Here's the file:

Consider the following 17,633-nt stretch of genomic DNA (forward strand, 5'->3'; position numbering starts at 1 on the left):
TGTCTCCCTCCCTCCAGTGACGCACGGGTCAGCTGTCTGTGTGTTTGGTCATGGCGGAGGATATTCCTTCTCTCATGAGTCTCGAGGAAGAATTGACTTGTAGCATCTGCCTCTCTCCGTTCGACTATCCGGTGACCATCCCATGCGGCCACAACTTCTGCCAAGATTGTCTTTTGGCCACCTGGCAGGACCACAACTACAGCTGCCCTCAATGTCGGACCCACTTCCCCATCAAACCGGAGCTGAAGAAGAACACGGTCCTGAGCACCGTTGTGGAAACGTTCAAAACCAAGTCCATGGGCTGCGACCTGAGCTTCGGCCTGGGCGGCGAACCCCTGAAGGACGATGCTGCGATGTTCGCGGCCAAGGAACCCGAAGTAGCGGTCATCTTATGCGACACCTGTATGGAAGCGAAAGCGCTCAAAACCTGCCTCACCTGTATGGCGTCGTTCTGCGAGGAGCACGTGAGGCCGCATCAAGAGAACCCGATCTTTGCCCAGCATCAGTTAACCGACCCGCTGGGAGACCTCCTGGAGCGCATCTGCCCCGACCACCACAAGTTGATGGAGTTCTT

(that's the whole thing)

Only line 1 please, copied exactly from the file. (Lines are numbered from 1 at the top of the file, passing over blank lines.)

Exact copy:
Consider the following 17,633-nt stretch of genomic DNA (forward strand, 5'->3'; position numbering starts at 1 on the left):